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Re: "My dad is a pirate."

From: Alexander Terekhov
Subject: Re: "My dad is a pirate."
Date: Fri, 22 Feb 2008 17:19:37 +0100

El Tux wrote:

[... Dowling v. United States, 473 U.S. 207 (1985) ...]

Oh dear El Tux, that (1985) was long before December 16, 1997, when
President Clinton signed HR 2265 -- the No Electronic Theft Act -- into


"The case of United States v. LaMacchia, 871 F. Supp. 535 (D. Mass.
1994), has drawn attention to current law's shortcomings. David
LaMacchia, a student at the Massachusetts Institute of Technology
described by the court as a ''computer hacker,'' id. at 536, created and
operated electronic bulletin boards on the Internet and encouraged users
to upload and download copies of popular copyrighted commercial
software. The illegal copying that took place on the bulletin boards
resulted in alleged losses to the copyright owners of over one million
dollars. Because LaMacchia lacked a commercial motive, however, the
government charged him with wire fraud rather than criminal copyright
infringement. Id. at 541–42. The court dismissed the indictment, holding
that copyright infringement can only be prosecuted under the Copyright
Act. Id. at 545 (relying on Dowling v. United States, 473 U.S. 207

    LaMacchia demonstrates that the lack of criminal penalties for
willful, noncommercial infringement has become a significant loophole in
the digital environment. The court itself decried this loophole,
expressing frustration with the confines of section 506(a):

[O]ne might at best describe [the defendant's] actions as heedlessly
irresponsible, and at worst as nihilistic, self-indulgent, and lacking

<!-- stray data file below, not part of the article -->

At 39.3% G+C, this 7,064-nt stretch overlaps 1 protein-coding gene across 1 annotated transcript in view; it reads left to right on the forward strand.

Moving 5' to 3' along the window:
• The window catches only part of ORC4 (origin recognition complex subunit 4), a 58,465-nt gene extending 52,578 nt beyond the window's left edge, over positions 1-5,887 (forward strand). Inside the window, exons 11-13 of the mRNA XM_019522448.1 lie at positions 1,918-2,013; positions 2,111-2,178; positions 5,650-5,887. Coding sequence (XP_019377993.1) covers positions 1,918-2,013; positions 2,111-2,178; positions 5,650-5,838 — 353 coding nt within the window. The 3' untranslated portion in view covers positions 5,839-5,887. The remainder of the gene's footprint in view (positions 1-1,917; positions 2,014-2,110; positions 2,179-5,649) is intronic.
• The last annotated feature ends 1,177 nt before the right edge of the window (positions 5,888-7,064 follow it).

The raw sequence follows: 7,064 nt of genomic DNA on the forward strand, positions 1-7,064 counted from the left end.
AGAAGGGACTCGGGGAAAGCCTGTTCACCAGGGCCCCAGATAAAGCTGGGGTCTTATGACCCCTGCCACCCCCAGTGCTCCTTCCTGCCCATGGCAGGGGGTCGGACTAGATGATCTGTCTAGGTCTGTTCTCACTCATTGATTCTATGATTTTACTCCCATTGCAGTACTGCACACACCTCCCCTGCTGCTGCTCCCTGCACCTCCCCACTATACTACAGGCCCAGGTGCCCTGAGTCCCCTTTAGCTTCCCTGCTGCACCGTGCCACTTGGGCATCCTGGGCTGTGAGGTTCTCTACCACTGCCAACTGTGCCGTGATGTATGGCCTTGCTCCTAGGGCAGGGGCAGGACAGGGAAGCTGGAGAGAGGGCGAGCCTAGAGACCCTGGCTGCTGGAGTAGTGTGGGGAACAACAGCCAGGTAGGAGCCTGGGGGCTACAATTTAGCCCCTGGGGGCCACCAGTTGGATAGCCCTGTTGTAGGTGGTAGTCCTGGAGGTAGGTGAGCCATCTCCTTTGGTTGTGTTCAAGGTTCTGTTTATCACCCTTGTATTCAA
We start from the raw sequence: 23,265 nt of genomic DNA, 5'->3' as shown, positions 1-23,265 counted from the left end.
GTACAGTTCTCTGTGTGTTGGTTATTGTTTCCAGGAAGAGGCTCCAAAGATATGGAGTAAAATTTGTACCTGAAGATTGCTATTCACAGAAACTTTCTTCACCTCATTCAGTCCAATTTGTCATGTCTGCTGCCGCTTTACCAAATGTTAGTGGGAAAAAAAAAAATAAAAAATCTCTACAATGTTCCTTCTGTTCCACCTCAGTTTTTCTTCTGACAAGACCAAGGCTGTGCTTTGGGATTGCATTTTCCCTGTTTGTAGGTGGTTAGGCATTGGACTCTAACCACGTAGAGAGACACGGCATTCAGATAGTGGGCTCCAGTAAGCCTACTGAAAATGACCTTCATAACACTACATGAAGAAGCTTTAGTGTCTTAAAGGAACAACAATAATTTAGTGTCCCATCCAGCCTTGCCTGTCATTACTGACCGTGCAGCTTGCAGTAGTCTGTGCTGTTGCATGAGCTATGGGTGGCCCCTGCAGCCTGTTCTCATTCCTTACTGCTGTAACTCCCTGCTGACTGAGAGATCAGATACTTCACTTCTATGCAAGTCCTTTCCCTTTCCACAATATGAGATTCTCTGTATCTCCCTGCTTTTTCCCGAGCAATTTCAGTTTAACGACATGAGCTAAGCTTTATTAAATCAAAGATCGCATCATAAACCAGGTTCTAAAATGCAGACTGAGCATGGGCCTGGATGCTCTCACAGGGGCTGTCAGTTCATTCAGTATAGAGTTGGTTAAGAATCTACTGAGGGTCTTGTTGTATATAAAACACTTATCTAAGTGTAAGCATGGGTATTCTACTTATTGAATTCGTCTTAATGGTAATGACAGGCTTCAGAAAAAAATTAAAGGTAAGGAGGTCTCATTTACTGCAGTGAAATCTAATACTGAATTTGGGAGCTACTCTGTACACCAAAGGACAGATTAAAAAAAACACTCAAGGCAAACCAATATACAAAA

in any fundamental sense of values. Criminal as well as civil penalties
should probably attach to willful, multiple infringements of copyrighted
software even absent a commercial motive on the part of the infringer. .
. . But, it is the legislature, not the Court which is to define a
crime, and ordain its punishment.

Id. at 545 (quotations omitted). 

    H.R. 2265 responds to the court's call for a legislative solution to
its dilemma. The bill would close the loophole in current law by making
two main changes. First, it clarifies that the ''private financial
gain'' element of criminal infringement includes barter—that is,
situations where the illegal copies are traded for items of value such
as other copyrighted works, not only where they are sold for money.
Second, it redefines criminal infringement to include willful
infringement by reproduction or distribution, including by electronic
means, that lacks a commercial motive but has a substantial commercial


"Notwithstanding Jacobsen's confused discussion of unilateral
contracts, bilateral contracts, implied licenses, "licenses to the
world" and "bare" licenses in his Appellant's Brief, the issue at hand
is fairly simple."

  -- Brief of Appellees (CAFC 2008-1001).

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